Consecutive Product Square

This problem from Colin Hughes at Maths Challenge is a most surprising result that takes a bit of tinkering to solve.

We can see that 3 x 4 x 5 x 6 = 360 = 19² – 1. Prove that the product of four consecutive integers is always one less than a perfect square.”

The result is so mysterious at first that you begin to understand why the ancient Pythagoreans had a mystical relationship with mathematics.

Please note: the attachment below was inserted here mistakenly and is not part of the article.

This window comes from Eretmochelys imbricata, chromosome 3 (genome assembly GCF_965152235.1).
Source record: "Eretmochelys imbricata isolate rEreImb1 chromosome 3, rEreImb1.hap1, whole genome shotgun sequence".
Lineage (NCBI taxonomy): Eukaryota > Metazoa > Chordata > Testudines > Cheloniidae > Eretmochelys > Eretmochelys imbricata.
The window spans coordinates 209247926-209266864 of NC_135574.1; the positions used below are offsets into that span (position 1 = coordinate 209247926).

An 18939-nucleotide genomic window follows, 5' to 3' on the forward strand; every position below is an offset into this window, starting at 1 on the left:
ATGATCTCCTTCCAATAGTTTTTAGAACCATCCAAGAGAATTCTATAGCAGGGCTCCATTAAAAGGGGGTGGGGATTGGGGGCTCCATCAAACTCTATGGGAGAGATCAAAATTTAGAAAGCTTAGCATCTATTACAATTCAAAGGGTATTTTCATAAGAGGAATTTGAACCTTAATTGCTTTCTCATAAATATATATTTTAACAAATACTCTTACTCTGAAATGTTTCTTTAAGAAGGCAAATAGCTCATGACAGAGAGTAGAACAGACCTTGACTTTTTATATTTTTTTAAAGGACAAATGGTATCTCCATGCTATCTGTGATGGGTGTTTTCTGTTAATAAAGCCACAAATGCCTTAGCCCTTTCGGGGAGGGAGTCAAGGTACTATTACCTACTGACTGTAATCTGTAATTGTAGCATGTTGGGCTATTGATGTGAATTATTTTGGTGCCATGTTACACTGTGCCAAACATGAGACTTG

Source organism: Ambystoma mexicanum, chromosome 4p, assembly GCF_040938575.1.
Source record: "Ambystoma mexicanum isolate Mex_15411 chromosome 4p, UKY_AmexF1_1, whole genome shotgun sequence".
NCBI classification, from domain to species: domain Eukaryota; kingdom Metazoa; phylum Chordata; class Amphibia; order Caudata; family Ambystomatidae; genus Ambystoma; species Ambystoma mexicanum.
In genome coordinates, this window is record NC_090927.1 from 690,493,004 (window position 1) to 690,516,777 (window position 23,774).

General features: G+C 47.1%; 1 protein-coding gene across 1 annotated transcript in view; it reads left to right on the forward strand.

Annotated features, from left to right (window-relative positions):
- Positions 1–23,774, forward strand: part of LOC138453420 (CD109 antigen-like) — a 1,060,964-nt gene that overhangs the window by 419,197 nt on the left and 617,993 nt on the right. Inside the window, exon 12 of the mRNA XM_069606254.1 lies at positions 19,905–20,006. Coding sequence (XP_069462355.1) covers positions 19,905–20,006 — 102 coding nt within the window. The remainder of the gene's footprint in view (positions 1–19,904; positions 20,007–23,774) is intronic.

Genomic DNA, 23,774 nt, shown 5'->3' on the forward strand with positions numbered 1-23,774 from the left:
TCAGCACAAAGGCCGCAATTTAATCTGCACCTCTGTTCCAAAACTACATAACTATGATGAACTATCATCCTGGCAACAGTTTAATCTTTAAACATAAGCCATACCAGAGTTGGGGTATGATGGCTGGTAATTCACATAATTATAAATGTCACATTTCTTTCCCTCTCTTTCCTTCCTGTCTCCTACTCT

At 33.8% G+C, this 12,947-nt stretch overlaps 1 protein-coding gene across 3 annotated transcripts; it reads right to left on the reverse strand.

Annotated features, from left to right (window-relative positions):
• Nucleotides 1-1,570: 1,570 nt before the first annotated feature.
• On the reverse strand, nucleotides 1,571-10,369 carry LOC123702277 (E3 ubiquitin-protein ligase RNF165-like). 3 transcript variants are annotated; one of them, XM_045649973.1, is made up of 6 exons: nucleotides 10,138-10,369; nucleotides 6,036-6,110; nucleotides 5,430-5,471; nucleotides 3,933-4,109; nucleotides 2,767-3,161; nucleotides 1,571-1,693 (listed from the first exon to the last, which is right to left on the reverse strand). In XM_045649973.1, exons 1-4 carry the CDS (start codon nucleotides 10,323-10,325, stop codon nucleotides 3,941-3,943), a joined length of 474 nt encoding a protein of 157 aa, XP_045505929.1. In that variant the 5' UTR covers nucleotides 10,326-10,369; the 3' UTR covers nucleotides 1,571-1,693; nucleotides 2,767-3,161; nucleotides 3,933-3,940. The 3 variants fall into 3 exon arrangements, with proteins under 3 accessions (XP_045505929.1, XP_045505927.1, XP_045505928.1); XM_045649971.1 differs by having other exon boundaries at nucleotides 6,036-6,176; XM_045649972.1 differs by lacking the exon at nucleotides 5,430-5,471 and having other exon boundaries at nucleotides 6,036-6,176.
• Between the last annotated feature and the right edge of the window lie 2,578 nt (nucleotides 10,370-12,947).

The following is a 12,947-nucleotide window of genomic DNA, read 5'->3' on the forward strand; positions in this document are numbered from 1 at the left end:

See the Consecutive Product Square.

(Update 11/12/2020) Generalization and Visual Proof

From Fermat’s Library on 4 November 2020 we have a visual proof of a generalization of the consecutive integer problem:

“A visual proof that the product of 4 positive integers in arithmetic progression is the difference of two squares

n(n + d)(n + 2d)(n + 3d) = (n² + 3nd + d²)² – (d²)² ”